Heavy drinking has been part of campus culture among students at Western for decades. Roughly 5,000 students live in residence, one of the larger on-campus populations among Canadian universities. The school is known for its rah-rah spirit, purple sweatshirts and hard partying. Accounts of a sexually charged atmosphere, and sexual misconduct, have also simmered below the surface.
A 2018 survey of student experiences of sexual violence found more than 70 per cent of respondents at Western reported having been sexually harassed. In the 2017-18 academic year, nearly one in three respondents at Western said they had been sexually assaulted (defined as a non-consensual sexual experience), about 10 points higher than the average for Ontario universities.
Early that Friday evening, the sophs who walked the halls in Med-Syd say they saw nothing out of the ordinary. A first-year student recalled sipping coolers from plastic Solo cups while getting ready to go out with friends. A short while later, a residence don came around to each room telling students to transfer their drinks to a bottle with a lid. The student said she assumed that was to protect against the possibility that someone might slip something into a drink.
Around 10:15 p.m., someone set off a fire alarm, forcing everyone outside.
The students, a cohort that spent much of the previous year in lockdowns and home schooling, milled around outside in a rowdy mass. As emergency vehicles arrived with lights flashing and sirens wailing, orientation leaders tried to corral everyone out of the building. Although false alarms are common in residence, sophs were still anxious to ensure everyone’s safety as they dealt with drunken and sometimes unco-operative students.
The sophs say they quickly ran into a problem. There were students so intoxicated it was hard to get them out of the building. One recalled seeing a young woman removed from the building on a stretcher.
“The girl was just completely unconscious,” the soph said. (The Globe and Mail isn’t identifying the sophs interviewed because they weren’t authorized to speak about what happened.) She thought the degree of intoxication and lack of responsiveness of some of these students was beyond what she had ever seen. Drunk people will typically try to walk, even if they do it badly. These students weren’t always able to.
Around 10:45 p.m., a second fire alarm sounded, bringing fire crews back and adding to the sense of disorder. Someone had sprayed an entire floor with a fire extinguisher, releasing chemicals and a smoky foam that covered the floor and walls of a hallway.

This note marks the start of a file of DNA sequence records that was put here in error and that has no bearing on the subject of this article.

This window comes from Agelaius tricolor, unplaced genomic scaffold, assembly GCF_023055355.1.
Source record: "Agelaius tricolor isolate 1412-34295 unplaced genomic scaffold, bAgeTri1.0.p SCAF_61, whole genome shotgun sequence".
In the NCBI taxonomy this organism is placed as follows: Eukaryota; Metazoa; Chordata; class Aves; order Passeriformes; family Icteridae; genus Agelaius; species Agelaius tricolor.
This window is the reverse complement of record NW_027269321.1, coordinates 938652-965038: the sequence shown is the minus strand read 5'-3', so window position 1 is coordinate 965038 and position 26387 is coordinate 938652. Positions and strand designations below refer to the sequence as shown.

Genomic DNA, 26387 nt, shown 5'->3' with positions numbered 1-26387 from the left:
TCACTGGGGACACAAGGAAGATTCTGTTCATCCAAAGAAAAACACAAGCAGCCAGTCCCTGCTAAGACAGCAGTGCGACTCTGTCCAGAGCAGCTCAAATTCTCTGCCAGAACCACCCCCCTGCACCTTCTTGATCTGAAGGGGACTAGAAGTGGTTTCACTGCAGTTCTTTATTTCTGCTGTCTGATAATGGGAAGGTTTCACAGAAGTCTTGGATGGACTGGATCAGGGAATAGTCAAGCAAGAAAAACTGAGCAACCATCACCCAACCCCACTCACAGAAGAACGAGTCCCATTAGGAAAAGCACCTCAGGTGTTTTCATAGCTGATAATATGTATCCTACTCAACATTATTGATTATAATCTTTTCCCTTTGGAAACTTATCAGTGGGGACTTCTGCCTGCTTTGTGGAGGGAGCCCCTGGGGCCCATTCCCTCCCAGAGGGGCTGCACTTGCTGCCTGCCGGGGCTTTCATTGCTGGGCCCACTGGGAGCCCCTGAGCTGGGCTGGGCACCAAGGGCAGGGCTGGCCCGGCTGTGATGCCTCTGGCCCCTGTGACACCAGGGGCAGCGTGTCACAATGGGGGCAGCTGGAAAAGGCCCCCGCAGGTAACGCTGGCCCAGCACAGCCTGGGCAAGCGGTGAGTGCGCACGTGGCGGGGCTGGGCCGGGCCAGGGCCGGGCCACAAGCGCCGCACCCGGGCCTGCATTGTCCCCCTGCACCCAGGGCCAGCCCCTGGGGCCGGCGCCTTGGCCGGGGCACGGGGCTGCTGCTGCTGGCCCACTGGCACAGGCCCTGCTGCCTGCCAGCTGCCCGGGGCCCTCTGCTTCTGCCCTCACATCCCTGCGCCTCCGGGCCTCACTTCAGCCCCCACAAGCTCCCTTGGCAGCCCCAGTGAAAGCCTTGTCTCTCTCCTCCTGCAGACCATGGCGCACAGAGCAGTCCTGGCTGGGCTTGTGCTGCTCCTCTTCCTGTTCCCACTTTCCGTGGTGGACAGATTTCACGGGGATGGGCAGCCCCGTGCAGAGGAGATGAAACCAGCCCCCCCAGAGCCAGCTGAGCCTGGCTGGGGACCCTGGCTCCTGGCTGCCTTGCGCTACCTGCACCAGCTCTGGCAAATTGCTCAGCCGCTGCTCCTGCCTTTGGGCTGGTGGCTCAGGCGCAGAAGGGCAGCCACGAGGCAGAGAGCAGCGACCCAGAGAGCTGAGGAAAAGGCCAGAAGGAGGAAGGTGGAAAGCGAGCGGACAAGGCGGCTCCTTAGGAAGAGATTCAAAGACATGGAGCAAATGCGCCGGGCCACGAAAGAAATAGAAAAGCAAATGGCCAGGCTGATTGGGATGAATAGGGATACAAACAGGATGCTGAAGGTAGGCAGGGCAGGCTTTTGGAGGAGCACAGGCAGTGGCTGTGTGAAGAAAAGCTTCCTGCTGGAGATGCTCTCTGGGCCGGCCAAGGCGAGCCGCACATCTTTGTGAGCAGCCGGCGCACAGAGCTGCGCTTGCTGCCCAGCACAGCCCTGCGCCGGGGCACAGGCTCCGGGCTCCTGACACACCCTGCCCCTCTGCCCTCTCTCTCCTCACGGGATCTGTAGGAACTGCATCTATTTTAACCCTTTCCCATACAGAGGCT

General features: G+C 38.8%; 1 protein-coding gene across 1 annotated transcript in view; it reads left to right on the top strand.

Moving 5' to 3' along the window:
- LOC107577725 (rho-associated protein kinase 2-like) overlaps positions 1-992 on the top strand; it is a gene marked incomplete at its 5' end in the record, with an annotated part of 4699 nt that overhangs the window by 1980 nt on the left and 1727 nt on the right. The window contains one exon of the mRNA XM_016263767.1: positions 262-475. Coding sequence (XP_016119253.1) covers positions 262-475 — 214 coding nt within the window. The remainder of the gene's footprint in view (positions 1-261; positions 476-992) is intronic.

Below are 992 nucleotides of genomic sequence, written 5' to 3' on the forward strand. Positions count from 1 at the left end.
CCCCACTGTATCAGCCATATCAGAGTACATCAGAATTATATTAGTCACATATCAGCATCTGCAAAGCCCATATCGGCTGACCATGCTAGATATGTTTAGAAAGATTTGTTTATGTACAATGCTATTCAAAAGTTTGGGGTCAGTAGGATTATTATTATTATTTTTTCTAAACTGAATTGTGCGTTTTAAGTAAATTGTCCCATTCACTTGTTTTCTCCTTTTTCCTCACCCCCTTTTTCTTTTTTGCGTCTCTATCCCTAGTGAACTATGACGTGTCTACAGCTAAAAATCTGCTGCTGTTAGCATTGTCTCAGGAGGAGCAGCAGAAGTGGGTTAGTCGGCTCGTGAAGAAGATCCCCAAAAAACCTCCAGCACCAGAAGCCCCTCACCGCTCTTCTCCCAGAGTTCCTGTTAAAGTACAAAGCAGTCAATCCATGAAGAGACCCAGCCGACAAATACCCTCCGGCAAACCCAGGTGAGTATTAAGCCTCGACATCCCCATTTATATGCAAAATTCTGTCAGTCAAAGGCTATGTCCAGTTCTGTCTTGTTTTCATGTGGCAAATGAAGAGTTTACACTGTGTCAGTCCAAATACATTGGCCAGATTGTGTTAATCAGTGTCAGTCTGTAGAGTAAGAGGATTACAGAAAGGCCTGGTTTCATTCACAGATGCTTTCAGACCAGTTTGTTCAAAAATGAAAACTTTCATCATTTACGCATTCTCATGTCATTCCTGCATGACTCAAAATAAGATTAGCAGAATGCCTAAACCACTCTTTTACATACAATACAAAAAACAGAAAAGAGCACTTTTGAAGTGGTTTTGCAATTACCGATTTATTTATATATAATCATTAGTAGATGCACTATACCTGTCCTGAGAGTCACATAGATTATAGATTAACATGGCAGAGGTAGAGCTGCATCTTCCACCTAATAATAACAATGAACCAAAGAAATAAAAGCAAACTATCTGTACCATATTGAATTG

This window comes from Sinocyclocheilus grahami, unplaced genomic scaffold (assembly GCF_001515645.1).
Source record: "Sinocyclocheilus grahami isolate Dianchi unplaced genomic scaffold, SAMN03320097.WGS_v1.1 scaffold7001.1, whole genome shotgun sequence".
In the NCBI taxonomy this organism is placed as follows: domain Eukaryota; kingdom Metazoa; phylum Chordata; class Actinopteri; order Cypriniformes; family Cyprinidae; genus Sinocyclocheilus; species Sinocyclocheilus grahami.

The same soph got phone calls from other team members struggling to get another incapacitated student out of the building. She ran inside while the alarm sounded and found her team trying to carry out a young woman.
This student also looked unconscious, the soph said. They lifted her like a dead weight, bringing her downstairs and outside.
“As bad as this sounds, we literally just had to drop her on the grass. And then at this point, this is when [students] started dropping like flies,” she said. “I started to see [a large number] of people just lined up in the grass with soph circles going on.”
The Globe spoke with nine sophs who describe a similar scene: a number of young women so intoxicated that they needed help.
Opinions differ among sophs on whether those stricken had merely had too much to drink, or had been unknowingly drugged. They have no evidence, such as a drug test or a medical diagnosis, to indicate drugging. But the degree of intoxication, and what some described as an absence of the smell of alcohol, raised suspicion. Others later said those who fell ill said they’d only had a few drinks.
The sophs could not see any obvious connections among those who became ill. They didn’t come from one floor or one group of friends, nor is there any indication they’d partied with a particular group in a particular place. But they were all women.
So many women falling ill at once raised suspicion among the sophs. But it does not seem to have prompted anyone to immediately raise an alarm or ask for special medical or police intervention.
A spokeswoman from London EMS said no one was transported by ambulance from campus that night. She said that a patient believed to have been given a noxious substance would have prompted EMS to notify police and would have required a trip to hospital for assessment. Neither of those happened, she said.
The sophs say the students were treated mainly by Western’s student emergency response team, students who hold first-aid certification and undergo some training.
The sophs say as far as they know, most of the ill students recovered on the scene. London’s Health Sciences Centre, which includes the university hospital, said on the weekend of Sept. 10-12 it had five or fewer visits due to assaults of all kinds, including sexual assaults, for adults aged 18-21. There were 15 visits as a result of excess drinking among that age group, although there is no way of knowing how many were Western students.
The chief of emergency medicine, Christine MacDonald, said it would not be standard to test for drugs, even if the patient requested it, unless the information could influence treatment decisions. She said it can be difficult to select which drug to test for. Patients concerned they’d been drugged would often be referred to the sexual assault and domestic violence team for further support, she said.
The statistics suggest that if there was a large group of people assaulted or drugged or both, the vast majority did not seek medical help.
The sophs who spoke to the Globe report seeing six or eight young women they suspected may have been drugged. It’s possible that they were seeing different people at different times, so the total may be higher, and it’s also possible there was overlap.
But where did the number 30 come from? And how did it spark such a public reckoning for the university?
The drugs most often associated with drug-facilitated sexual assault include GHB, Ketamine or Rohypnol, a benzodiazepine whose shortened name “roofie” has become a synonym for predatory drugging.